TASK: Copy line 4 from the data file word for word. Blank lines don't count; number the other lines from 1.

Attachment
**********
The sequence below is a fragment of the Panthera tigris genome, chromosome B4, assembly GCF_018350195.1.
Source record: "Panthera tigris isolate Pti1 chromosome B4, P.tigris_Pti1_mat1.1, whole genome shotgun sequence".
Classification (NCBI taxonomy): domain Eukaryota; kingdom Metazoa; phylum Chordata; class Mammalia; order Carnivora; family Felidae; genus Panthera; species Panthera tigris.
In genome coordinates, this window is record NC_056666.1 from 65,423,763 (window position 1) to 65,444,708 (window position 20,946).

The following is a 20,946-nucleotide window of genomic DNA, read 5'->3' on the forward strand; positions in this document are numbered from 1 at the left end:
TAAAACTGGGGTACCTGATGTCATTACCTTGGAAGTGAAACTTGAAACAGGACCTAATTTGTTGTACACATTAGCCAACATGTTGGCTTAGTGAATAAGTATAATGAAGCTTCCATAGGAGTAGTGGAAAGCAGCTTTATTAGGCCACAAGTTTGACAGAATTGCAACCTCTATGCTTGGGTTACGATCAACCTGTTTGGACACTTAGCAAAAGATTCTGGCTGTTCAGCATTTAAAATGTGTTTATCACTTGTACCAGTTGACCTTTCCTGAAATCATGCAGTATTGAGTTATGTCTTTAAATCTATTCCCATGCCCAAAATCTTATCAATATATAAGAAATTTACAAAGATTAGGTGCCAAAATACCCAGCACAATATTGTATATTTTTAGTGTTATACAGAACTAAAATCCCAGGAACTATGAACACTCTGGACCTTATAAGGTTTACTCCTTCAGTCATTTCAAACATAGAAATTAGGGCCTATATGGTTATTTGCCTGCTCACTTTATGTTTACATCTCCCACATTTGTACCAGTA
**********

In genome coordinates, this window is record NC_056666.1 from 65,423,763 (window position 1) to 65,444,708 (window position 20,946).